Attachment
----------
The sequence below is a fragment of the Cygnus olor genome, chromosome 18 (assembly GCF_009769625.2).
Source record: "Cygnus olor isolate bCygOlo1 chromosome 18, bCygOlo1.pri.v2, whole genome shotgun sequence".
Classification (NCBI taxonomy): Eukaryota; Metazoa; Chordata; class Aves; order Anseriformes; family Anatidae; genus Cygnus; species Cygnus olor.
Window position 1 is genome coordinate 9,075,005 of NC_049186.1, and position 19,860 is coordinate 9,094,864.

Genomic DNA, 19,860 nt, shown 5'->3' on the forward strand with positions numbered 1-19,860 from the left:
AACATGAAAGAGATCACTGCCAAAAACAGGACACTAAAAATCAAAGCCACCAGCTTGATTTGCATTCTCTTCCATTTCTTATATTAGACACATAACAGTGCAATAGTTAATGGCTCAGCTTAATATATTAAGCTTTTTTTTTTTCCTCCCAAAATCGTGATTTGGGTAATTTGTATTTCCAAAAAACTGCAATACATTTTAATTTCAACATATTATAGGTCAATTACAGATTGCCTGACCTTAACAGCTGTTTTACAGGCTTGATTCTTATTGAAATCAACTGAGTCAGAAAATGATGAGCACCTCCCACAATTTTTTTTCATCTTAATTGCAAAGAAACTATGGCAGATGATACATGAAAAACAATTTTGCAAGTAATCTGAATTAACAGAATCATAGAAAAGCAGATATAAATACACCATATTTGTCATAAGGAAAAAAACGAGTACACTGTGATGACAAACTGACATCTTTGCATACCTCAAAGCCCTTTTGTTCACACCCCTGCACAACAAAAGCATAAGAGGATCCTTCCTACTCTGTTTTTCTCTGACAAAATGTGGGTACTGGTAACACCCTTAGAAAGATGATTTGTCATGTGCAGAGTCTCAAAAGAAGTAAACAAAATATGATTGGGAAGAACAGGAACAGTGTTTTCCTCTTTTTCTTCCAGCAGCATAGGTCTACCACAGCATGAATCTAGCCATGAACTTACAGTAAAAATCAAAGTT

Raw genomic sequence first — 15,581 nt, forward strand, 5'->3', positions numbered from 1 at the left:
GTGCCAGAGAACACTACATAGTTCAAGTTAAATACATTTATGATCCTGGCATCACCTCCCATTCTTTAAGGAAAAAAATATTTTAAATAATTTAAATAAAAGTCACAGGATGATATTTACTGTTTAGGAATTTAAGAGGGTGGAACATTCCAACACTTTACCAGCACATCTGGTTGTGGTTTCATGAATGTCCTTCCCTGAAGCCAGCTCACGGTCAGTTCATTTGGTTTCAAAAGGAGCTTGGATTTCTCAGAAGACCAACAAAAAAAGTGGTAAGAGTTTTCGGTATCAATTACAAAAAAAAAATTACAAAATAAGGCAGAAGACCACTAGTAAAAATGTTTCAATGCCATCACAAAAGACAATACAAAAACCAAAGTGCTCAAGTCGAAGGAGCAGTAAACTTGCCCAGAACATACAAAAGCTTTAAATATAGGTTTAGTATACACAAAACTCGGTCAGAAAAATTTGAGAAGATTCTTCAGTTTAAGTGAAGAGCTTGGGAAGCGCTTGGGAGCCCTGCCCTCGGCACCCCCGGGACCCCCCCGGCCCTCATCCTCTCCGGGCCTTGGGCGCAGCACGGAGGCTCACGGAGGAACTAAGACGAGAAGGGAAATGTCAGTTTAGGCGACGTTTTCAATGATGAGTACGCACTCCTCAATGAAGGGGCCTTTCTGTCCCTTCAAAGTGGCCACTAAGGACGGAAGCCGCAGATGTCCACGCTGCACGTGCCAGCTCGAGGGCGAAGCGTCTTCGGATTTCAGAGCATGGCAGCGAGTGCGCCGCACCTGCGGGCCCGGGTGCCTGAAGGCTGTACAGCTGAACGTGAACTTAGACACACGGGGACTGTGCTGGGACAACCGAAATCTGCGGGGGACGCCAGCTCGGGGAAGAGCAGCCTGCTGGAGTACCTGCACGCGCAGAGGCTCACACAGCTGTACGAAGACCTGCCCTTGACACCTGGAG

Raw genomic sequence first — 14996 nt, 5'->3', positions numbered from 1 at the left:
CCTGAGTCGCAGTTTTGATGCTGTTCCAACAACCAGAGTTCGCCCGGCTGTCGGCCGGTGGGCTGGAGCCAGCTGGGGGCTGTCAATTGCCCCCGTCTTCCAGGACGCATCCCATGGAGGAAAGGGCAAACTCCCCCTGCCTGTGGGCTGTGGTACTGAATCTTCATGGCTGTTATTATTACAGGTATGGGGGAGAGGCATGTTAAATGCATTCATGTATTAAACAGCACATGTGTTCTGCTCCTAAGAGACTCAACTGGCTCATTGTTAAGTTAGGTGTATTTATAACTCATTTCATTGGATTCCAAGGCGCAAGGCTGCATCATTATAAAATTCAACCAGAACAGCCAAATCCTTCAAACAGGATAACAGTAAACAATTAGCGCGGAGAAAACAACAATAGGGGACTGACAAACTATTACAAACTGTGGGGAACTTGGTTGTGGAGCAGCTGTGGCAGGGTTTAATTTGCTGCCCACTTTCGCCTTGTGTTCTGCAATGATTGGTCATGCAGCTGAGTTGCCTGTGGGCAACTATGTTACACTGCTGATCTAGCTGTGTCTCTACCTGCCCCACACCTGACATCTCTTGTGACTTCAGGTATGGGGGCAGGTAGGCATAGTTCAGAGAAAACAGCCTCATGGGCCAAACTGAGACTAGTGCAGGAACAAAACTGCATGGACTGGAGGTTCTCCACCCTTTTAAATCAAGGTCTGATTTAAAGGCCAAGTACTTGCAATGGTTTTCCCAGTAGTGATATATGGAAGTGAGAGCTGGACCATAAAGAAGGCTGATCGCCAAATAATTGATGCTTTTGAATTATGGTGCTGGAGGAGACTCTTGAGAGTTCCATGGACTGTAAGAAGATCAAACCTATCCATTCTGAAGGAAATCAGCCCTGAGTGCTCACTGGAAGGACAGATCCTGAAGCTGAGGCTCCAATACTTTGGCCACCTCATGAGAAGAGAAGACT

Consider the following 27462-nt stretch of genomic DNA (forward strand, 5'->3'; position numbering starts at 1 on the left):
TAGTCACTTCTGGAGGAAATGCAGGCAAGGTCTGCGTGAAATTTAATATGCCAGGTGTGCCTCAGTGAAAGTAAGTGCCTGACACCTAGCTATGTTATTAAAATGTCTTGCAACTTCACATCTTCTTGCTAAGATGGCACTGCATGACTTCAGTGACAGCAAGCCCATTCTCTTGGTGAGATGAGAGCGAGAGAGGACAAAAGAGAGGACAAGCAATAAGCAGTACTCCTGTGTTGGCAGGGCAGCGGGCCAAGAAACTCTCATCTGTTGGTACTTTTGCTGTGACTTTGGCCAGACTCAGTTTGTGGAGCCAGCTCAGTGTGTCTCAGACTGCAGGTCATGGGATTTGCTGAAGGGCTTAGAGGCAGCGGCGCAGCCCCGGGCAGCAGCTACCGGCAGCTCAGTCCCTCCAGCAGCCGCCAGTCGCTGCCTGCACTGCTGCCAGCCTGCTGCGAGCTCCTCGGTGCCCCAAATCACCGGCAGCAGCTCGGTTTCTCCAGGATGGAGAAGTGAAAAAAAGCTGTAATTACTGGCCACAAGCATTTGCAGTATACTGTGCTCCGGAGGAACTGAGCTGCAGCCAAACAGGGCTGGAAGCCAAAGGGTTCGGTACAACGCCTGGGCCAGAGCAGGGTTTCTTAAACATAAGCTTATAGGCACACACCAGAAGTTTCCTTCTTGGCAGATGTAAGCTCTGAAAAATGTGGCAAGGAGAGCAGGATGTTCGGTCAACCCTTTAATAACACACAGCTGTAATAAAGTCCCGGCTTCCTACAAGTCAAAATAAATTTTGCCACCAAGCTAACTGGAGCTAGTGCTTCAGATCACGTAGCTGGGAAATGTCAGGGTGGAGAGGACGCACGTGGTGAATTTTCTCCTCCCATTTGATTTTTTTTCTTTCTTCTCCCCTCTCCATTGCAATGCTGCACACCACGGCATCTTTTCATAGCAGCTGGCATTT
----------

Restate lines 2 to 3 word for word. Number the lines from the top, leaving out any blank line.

Source record: "Cygnus olor isolate bCygOlo1 chromosome 18, bCygOlo1.pri.v2, whole genome shotgun sequence".
Classification (NCBI taxonomy): Eukaryota; Metazoa; Chordata; class Aves; order Anseriformes; family Anatidae; genus Cygnus; species Cygnus olor.